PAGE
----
Even if these small goals have nothing to do with writing, they can typically get my momentum started. I can cross things off my list and feel like I’ve been somewhat productive. Having a few small wins helps get me in the mindset to tackle bigger and better projects.

Then, when I sit down to do those bigger projects, I break that task into smaller goals. Maybe I shoot for completing the chapter in an hour or working until I get to 1000 words before I’m allowed to take a break. Typically I reach that goal and have found the momentum to keep going.

Maintain a routine

I know I work best on intellectual tasks when I wake up. Typically, my writing is done best in the morning hours. After lunch, I’m usually on a downturn of mental capacity so I use that time to focus on social media posts, graphic design for my book covers, and small edits.

I have a set routine. I am in my chair to write at or before 9AM every day. I have a plan on what I’m going to write, I have a water to my right and a sleeping cat between me and the keyboard, and I have my writing program pulled up. I eliminate as many barriers to my writing as possible (minus the sleeping cat).

Having a routine helps train my brain and body to know that at 9AM, I better be writing. And when I’m prepared to be writing during that time, I can more easily tune out the distractions and focus.

Change mediums

One of my favorite things to do is switch up how I’m writing. I have a notebook and pen that sit by my desk so whenever I feel like I need to step away from the keyboard, I can take my notebook to the couch and write until my hand cramps.

Changing to pen and paper helps me focus on different things, slow my brain down, and really work through certain scenes. I usually switch to this method if I need to work out a problem in my chapters.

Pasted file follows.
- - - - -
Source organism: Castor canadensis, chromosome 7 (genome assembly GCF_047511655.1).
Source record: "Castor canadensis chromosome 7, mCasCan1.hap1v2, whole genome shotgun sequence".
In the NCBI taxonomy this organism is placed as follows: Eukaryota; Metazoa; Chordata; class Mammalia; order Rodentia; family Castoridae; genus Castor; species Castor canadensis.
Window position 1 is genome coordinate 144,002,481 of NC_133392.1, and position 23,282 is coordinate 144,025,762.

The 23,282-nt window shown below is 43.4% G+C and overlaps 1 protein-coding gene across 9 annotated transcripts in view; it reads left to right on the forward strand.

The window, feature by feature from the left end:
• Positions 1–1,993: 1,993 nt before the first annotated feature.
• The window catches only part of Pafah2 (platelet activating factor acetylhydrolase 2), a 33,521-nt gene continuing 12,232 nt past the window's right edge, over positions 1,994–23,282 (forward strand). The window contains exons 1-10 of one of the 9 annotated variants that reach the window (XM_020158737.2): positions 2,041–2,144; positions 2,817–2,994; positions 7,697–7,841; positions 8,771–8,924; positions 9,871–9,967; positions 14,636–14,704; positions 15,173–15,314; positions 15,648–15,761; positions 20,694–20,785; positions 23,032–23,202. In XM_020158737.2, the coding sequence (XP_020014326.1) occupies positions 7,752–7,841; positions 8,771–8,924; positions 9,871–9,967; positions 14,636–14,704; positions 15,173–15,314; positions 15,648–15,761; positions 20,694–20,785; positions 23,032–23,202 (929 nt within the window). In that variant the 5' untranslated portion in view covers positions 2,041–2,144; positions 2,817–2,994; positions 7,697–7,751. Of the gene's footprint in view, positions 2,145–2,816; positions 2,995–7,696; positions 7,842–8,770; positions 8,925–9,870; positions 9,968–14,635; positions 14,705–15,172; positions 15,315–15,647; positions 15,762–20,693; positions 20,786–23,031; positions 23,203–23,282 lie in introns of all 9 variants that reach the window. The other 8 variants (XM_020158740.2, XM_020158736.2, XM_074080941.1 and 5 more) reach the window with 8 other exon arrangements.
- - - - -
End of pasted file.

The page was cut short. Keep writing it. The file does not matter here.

Don’t write — just think

I get it. Sometimes the answer to your writing problems is to not write. Maybe you need a break. Maybe you just need to take a step back and think about writing rather than actually doing it.

I’ve spent my ‘off’ writing days just thinking about writing. I work through my scenes much like I do when I write by hand. I picture what could happen and how it might change the story moving forward.

It also gives me time to test out new ideas and see how far they can go. If I can build out a solid story, I make sure I jot down a few key points so when I get back to writing, I can know what I’m working with.

There’s also the option to just take a break. If you need to step away from writing and reset your mind, there’s nothing wrong with that. Do what you need — because only you can understand what your mind and body requires to be successful.


You can follow along my writing journey by joining my tribe. You’ll get access to a short story and the first chapter of my newest book If Found, Do Not Return.


Reading List:

The Edge of Nothing – Crystal Crawford

Little Dote – C Lesbirel

Say You Love Me – E R Whyte